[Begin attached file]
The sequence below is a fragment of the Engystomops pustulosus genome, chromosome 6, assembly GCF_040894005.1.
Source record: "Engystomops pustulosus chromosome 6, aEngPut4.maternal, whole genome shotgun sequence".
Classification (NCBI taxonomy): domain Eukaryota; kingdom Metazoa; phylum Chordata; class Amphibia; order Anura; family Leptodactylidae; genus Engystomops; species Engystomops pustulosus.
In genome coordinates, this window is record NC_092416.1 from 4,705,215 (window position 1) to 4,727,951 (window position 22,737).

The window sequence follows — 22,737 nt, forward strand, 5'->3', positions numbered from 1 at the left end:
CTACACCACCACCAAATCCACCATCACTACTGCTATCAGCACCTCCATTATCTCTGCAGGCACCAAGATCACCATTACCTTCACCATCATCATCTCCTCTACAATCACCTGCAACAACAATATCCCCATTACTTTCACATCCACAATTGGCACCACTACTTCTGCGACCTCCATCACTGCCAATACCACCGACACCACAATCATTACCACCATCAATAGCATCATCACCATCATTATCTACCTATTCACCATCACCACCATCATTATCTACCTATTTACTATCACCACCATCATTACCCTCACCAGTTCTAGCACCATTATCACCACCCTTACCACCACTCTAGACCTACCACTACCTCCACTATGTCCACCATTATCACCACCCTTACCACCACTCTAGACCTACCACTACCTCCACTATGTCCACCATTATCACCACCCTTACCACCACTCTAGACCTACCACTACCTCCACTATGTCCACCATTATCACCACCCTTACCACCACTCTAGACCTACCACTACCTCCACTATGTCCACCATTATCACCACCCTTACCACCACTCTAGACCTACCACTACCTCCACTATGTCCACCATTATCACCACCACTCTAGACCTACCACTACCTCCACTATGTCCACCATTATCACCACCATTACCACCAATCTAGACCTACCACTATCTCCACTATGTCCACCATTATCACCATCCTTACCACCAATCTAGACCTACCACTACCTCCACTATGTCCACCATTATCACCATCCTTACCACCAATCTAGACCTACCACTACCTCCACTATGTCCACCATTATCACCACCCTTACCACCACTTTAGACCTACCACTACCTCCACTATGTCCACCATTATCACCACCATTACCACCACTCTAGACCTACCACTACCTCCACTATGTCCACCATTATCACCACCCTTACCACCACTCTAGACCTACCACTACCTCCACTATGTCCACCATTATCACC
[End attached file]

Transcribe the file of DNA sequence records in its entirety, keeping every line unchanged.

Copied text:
The sequence below is a fragment of the Engystomops pustulosus genome, chromosome 6, assembly GCF_040894005.1.
Source record: "Engystomops pustulosus chromosome 6, aEngPut4.maternal, whole genome shotgun sequence".
Classification (NCBI taxonomy): domain Eukaryota; kingdom Metazoa; phylum Chordata; class Amphibia; order Anura; family Leptodactylidae; genus Engystomops; species Engystomops pustulosus.
In genome coordinates, this window is record NC_092416.1 from 4,705,215 (window position 1) to 4,727,951 (window position 22,737).

The window sequence follows — 22,737 nt, forward strand, 5'->3', positions numbered from 1 at the left end:
CTACACCACCACCAAATCCACCATCACTACTGCTATCAGCACCTCCATTATCTCTGCAGGCACCAAGATCACCATTACCTTCACCATCATCATCTCCTCTACAATCACCTGCAACAACAATATCCCCATTACTTTCACATCCACAATTGGCACCACTACTTCTGCGACCTCCATCACTGCCAATACCACCGACACCACAATCATTACCACCATCAATAGCATCATCACCATCATTATCTACCTATTCACCATCACCACCATCATTATCTACCTATTTACTATCACCACCATCATTACCCTCACCAGTTCTAGCACCATTATCACCACCCTTACCACCACTCTAGACCTACCACTACCTCCACTATGTCCACCATTATCACCACCCTTACCACCACTCTAGACCTACCACTACCTCCACTATGTCCACCATTATCACCACCCTTACCACCACTCTAGACCTACCACTACCTCCACTATGTCCACCATTATCACCACCCTTACCACCACTCTAGACCTACCACTACCTCCACTATGTCCACCATTATCACCACCCTTACCACCACTCTAGACCTACCACTACCTCCACTATGTCCACCATTATCACCACCACTCTAGACCTACCACTACCTCCACTATGTCCACCATTATCACCACCATTACCACCAATCTAGACCTACCACTATCTCCACTATGTCCACCATTATCACCATCCTTACCACCAATCTAGACCTACCACTACCTCCACTATGTCCACCATTATCACCATCCTTACCACCAATCTAGACCTACCACTACCTCCACTATGTCCACCATTATCACCACCCTTACCACCACTTTAGACCTACCACTACCTCCACTATGTCCACCATTATCACCACCATTACCACCACTCTAGACCTACCACTACCTCCACTATGTCCACCATTATCACCACCCTTACCACCACTCTAGACCTACCACTACCTCCACTATGTCCACCATTATCACC